Tips to keep your dog warm on winter walks

by | Dog Care |

Walks can be the best part of a dog’s day, but with temperatures low in the winter time, how cold is too cold for your dog? 

Some dog breeds, such as a Husky, Malamute, or Newfoundland dog, may be pretty comfortable in colder temperatures, but this isn’t the case for all dogs. There are many breeds that aren’t as prepared for cold weather. Cold tolerance also varies between individual dogs, regardless of breed. Health conditions and the age of the dog – young and elderly animals are more susceptible to the cold – can also impact how well they handle colder temperatures. 

Needless to say, it’s important to take extra precautions in the cold. Some signs to watch for that indicate your dog is cold include holding their paws up, walking with their shoulders hunched, or shivering. If your dog is showing any of these signs, they need to be provided with a warm place to escape the cold. Some dogs can also benefit from wearing winter gear when they go outside. 

cold scale

Dog coats and boots – does your pet need them? 

Dogs with short hair, such as Boston Terriers or Chihuahuas, are examples of dogs that may need to bundle up during the winter months. Slender dogs are also more susceptible to frigid temperatures due to their lack of body fat or muscle mass. 

The cold winter weather can make our furry friends susceptible to dry skin and cracked footpads. It can be helpful to have a humidifier going in your home. Check out our do-it-yourself pet safe paw balm to make at home here.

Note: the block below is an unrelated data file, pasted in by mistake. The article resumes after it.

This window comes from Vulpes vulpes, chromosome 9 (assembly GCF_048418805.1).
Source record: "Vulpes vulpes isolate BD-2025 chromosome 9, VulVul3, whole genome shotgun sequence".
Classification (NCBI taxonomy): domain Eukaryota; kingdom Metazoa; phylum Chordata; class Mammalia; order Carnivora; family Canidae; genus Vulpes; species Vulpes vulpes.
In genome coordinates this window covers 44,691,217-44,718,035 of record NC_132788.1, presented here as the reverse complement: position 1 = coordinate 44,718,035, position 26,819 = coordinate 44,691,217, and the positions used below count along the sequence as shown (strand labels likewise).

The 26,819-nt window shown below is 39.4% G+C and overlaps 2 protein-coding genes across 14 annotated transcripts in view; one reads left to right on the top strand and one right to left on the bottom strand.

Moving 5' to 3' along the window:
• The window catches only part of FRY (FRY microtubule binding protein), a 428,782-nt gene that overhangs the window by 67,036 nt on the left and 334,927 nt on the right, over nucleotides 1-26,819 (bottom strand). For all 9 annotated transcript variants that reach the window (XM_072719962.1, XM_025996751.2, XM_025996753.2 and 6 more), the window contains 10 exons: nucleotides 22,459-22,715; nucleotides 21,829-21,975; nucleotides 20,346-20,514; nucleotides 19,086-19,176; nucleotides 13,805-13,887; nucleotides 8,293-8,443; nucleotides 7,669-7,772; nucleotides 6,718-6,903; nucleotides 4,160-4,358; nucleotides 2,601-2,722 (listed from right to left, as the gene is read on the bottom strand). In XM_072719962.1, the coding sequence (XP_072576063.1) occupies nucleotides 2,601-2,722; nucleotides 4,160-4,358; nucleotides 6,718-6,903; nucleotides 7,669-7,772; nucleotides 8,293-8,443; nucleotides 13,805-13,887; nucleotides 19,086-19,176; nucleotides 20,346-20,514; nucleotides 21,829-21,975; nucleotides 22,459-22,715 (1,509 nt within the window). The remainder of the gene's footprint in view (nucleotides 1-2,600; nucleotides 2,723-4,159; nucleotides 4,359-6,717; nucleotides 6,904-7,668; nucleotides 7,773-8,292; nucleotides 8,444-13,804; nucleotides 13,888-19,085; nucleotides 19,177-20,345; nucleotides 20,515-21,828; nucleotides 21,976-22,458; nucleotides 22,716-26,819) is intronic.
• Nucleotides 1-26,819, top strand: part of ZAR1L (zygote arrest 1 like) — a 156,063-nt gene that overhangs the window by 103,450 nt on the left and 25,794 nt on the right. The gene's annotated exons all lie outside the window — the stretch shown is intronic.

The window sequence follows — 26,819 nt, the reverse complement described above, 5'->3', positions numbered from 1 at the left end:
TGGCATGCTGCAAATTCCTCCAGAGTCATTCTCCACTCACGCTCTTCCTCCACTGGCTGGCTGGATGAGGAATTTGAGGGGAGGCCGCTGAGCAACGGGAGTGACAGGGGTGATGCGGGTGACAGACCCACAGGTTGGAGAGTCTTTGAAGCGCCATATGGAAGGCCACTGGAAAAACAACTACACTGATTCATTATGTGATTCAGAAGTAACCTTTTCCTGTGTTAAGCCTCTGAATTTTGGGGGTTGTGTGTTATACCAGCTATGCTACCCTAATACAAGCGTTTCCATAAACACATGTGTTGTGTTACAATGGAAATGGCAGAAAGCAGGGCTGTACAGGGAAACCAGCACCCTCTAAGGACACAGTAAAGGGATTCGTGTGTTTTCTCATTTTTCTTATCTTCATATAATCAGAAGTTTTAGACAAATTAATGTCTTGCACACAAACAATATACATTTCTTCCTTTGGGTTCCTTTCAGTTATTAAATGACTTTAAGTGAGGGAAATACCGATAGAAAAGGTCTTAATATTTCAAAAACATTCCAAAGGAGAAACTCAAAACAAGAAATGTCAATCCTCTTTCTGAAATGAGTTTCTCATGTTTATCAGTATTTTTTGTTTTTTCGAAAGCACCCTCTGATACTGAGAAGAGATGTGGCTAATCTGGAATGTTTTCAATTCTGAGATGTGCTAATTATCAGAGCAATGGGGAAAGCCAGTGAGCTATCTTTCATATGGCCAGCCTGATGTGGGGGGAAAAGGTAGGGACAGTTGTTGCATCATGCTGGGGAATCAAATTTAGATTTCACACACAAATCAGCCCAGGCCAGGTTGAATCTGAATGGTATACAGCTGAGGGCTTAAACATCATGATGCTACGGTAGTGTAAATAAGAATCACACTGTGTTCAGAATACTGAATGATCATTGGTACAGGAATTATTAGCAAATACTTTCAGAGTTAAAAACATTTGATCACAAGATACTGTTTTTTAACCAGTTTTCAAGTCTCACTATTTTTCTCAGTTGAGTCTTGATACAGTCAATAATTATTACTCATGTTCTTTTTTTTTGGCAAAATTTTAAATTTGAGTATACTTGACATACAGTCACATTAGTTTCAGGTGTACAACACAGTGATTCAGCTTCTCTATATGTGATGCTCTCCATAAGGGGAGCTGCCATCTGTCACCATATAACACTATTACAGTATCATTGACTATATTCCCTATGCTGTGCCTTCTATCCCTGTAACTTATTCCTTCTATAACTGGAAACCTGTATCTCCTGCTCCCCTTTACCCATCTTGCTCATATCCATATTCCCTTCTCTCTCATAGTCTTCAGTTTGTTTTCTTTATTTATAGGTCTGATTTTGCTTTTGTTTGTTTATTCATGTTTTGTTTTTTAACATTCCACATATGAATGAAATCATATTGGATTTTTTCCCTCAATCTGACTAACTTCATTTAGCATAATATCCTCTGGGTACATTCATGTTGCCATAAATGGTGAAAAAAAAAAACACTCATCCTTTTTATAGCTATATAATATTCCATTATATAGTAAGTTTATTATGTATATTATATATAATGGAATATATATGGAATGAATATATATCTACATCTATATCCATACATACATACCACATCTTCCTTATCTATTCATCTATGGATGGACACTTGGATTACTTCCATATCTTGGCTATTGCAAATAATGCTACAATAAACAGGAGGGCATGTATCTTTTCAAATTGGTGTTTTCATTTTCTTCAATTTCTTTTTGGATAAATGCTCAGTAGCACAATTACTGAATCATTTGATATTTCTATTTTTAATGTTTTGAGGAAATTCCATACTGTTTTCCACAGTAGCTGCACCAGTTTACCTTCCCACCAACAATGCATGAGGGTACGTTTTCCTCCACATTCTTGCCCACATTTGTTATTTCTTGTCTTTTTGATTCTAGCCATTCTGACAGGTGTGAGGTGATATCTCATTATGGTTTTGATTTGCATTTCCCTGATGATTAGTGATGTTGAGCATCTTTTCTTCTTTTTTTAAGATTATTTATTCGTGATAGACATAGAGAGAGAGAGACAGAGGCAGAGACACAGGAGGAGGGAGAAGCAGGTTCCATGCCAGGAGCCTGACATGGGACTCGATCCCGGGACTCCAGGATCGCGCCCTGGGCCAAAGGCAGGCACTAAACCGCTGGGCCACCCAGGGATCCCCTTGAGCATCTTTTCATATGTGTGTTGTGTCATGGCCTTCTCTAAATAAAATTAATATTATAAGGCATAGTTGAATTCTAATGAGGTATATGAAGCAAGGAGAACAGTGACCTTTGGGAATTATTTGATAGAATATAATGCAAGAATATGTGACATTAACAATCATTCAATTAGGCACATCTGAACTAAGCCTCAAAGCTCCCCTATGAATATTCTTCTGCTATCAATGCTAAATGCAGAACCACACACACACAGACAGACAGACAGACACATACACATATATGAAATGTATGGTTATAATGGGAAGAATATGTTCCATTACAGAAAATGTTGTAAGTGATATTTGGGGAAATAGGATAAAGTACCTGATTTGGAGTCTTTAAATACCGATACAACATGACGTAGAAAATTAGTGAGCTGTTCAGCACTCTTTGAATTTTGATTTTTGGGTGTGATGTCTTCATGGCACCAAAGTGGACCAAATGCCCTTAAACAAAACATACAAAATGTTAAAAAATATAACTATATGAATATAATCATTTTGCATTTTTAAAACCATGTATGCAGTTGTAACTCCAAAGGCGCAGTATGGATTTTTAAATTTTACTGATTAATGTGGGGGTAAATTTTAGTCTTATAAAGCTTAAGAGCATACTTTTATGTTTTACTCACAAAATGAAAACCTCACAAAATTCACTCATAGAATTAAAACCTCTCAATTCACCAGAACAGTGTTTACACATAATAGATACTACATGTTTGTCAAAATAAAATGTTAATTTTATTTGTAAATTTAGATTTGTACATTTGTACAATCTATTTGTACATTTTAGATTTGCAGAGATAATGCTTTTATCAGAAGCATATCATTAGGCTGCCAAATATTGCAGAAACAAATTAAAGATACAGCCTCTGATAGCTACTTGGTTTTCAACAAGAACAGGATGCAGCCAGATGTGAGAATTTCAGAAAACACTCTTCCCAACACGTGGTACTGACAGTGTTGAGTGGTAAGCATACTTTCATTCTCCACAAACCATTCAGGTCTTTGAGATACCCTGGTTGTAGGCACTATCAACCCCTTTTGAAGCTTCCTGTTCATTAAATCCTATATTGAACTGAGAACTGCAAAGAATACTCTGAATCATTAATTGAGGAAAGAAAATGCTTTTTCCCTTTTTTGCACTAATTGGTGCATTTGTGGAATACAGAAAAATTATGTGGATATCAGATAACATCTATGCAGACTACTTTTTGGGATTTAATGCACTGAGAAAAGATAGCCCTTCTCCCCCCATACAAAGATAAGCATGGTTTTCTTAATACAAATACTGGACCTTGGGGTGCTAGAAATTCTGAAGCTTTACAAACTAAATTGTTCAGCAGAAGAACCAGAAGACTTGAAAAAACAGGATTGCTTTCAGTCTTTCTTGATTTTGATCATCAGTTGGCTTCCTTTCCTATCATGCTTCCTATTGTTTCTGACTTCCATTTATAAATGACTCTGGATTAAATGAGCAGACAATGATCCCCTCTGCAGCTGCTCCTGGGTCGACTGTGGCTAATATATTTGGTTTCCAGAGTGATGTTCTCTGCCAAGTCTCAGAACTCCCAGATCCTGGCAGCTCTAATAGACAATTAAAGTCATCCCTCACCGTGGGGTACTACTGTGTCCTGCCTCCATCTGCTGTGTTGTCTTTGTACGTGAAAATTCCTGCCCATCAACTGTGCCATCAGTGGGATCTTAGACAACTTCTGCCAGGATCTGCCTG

For more information and support tackling dry skin, read this blog 

Another key piece of winter gear for your dog is boots. Boots aren’t just for small dogs or dogs with short hair. Even bigger, long-haired dogs can have painful ice balls form under their feet. It’s also important to remember that your furry friend may be exposed to salt and ice-melting chemicals, which they could ingest when they lick their paws. 

It’s important to buy the correct sized boots for your dog. You can do this by measuring the widest part of the dog’s foot and then measuring it against the size of the boots. When you put them on, make sure to avoid getting your dog’s hair or skin caught in the zipper. 

If boots are new to your dog, it is also important to make it a positive experience for them. It is important to introduce new things slowly, and with lots of positive reinforcement. Starting by rubbing your dog’s foot with the boot, and getting them used to the scent, from there you can begin introducing your furry friend to wearing the boots for short periods inside, with lots of treats. 

Here are a few more quick tips to keep your pooch safe this winter: 
  • Keep antifreeze out of reach of animals; even a small amount of antifreeze can be fatal. If you need to buy antifreeze, look for pet-safe brands. 
  • Use pet-friendly ice melter to prevent burns and accidental poisonings. 
  • Keep your dog on a leash during walks, especially in winter. With reduced visibility, and potentially unsafe bodies of water, keeping your dog on leash keeps them safe and prevents them being lost in the event of poor weather conditions. As well, icy roads mean cars cannot stop as fast if a dog runs into the street. 
  • Keep wind, storm and frostbite warnings in mind when making decisions about walks. As the temperature drops it may be better to go on multiple short walks instead of one long one. 

Were these tips helpful? Share this blog with your friends and help spread the word about cold weather tips for healthy companion animals.